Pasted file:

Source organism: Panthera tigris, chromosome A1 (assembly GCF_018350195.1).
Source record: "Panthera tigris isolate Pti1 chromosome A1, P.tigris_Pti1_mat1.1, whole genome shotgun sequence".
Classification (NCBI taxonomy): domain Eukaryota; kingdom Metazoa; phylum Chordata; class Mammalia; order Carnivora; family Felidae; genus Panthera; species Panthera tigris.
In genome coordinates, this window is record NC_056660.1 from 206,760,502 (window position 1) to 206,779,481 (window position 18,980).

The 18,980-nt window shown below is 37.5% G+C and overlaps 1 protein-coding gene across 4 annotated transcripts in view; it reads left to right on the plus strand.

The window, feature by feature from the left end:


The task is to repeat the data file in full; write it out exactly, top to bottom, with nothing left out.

Source organism: Panthera tigris, chromosome A1 (assembly GCF_018350195.1).
Source record: "Panthera tigris isolate Pti1 chromosome A1, P.tigris_Pti1_mat1.1, whole genome shotgun sequence".
Classification (NCBI taxonomy): domain Eukaryota; kingdom Metazoa; phylum Chordata; class Mammalia; order Carnivora; family Felidae; genus Panthera; species Panthera tigris.
In genome coordinates, this window is record NC_056660.1 from 206,760,502 (window position 1) to 206,779,481 (window position 18,980).

The 18,980-nt window shown below is 37.5% G+C and overlaps 1 protein-coding gene across 4 annotated transcripts in view; it reads left to right on the plus strand.

The window, feature by feature from the left end: